What Resiliency Is
Resiliency is the ability to bounce back from adversity, setbacks or life changes. Resilient people are energetically engaged with life, resistant to giving up in the face of problems that would overwhelm non-resilient people. The book Resiliency: How to Bounce Back by Tessa Albert Warschaw and Dee Barlow; New York: Master Media Ltd, 1995, outlines ten components of resiliency:
- Unambivalent commitment to life – Resilient people have a positive attitude/belief that life is worth living and this gives them the passion and courage to bounce back from adversity.
- Self-Confidence – Resilient people believe they can understand the world around them, set realistic goals and develop the skills to achieve those goals; they see problems and changes as opportunities for growth and learning.
- Adaptable – Resilient people are adaptable and cooperative, able to modify their behaviors and habits to work well with other people and groups.
- Resourceful – Resilient people know what resources are available or where they can turn for information and support in problem solving; they are imaginative in the way they use resources to solve problems.
- Willing to risk – It isn’t always possible to know the outcome of actions in complex situations; resilient people take intelligent risks, grounded in real possibilities with a good chance for success.
- Accept personal responsibility – Resilient people don’t make excuses for their mistakes; they “own” their mistakes and, by doing so, turn them into positive learning experiences.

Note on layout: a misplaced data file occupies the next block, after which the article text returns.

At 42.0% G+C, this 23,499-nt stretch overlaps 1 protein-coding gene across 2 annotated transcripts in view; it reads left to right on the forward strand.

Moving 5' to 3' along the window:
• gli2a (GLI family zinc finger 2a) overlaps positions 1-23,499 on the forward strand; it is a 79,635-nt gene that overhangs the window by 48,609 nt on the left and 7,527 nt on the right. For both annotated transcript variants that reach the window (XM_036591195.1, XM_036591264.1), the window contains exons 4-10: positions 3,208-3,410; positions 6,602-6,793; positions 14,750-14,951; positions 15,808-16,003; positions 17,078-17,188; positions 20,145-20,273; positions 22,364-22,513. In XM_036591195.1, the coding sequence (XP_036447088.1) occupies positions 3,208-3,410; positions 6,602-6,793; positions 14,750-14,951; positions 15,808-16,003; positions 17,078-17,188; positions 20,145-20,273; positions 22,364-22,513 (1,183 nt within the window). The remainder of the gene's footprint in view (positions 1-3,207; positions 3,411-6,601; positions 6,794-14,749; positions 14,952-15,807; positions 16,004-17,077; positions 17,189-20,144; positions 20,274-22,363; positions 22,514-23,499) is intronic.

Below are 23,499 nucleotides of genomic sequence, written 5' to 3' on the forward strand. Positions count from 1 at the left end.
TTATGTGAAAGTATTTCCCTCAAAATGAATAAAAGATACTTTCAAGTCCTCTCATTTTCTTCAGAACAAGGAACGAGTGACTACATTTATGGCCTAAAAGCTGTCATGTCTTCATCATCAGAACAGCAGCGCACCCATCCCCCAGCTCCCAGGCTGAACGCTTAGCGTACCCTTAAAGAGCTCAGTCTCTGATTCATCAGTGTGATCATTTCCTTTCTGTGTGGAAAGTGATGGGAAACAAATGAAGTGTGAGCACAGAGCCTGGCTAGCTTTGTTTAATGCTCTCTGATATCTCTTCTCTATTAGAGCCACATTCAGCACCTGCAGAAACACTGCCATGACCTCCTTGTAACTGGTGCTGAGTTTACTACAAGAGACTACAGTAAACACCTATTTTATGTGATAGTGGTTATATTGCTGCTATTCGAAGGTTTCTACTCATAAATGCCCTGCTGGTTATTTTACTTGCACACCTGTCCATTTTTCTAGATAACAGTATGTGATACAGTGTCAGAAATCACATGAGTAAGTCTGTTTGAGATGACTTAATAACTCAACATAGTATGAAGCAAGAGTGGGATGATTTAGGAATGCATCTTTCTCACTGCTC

- Perspective – Resilient people know what is important and what is not; they put their energy into core issues/activities; they dismiss—often with humor—insignificant issues.
- Open to new ideas – Resilient people take in new information eagerly; they don’t have a narrow outlook on life or close their minds to ideas that would increase their capacity to learn/adapt.
- Are proactive – Resilient people meet challenges with positive action rather than waiting until the only recourse possible is a reaction to actions already taken by others.
- Attentive – Resilient people pay attention to the world around them; when you speak to them, they listen; they don’t shut out other views that might offer perspective on their situation.
It’s clear from these characteristics that a farmer needs to be at least somewhat resilient (adaptable, accept personal responsibility, open to new ideas, attentive) to participate in a multi-family farming operation. It’s also clear that a farmer could gain resilience by being part of such a multi-family operation: they could gain resources, perspective, new ideas and self-confidence by being part of a multi-family operation.